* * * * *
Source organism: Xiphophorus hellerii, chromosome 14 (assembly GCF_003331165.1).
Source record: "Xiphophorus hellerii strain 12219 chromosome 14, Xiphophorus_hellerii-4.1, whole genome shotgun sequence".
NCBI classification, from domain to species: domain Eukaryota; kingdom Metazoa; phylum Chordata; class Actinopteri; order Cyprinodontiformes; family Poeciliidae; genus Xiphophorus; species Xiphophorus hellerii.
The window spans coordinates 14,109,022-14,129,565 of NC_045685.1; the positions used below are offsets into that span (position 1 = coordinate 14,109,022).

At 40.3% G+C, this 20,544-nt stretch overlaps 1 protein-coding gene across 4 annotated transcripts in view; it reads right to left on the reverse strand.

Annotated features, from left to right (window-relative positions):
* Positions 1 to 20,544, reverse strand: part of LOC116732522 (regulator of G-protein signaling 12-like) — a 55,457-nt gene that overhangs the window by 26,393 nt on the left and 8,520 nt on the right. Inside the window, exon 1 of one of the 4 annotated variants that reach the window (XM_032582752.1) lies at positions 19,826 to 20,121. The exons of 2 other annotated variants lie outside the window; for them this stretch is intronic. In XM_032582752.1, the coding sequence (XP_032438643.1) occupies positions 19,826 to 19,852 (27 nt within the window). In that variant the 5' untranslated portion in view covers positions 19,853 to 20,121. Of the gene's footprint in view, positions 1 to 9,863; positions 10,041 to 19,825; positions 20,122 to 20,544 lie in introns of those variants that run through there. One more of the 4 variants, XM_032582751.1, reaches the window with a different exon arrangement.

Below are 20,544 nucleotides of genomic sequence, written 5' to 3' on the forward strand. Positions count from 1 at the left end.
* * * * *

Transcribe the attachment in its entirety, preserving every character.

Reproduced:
Source organism: Xiphophorus hellerii, chromosome 14 (assembly GCF_003331165.1).
Source record: "Xiphophorus hellerii strain 12219 chromosome 14, Xiphophorus_hellerii-4.1, whole genome shotgun sequence".
NCBI classification, from domain to species: domain Eukaryota; kingdom Metazoa; phylum Chordata; class Actinopteri; order Cyprinodontiformes; family Poeciliidae; genus Xiphophorus; species Xiphophorus hellerii.
The window spans coordinates 14,109,022-14,129,565 of NC_045685.1; the positions used below are offsets into that span (position 1 = coordinate 14,109,022).

At 40.3% G+C, this 20,544-nt stretch overlaps 1 protein-coding gene across 4 annotated transcripts in view; it reads right to left on the reverse strand.

Annotated features, from left to right (window-relative positions):
* Positions 1 to 20,544, reverse strand: part of LOC116732522 (regulator of G-protein signaling 12-like) — a 55,457-nt gene that overhangs the window by 26,393 nt on the left and 8,520 nt on the right. Inside the window, exon 1 of one of the 4 annotated variants that reach the window (XM_032582752.1) lies at positions 19,826 to 20,121. The exons of 2 other annotated variants lie outside the window; for them this stretch is intronic. In XM_032582752.1, the coding sequence (XP_032438643.1) occupies positions 19,826 to 19,852 (27 nt within the window). In that variant the 5' untranslated portion in view covers positions 19,853 to 20,121. Of the gene's footprint in view, positions 1 to 9,863; positions 10,041 to 19,825; positions 20,122 to 20,544 lie in introns of those variants that run through there. One more of the 4 variants, XM_032582751.1, reaches the window with a different exon arrangement.

Below are 20,544 nucleotides of genomic sequence, written 5' to 3' on the forward strand. Positions count from 1 at the left end.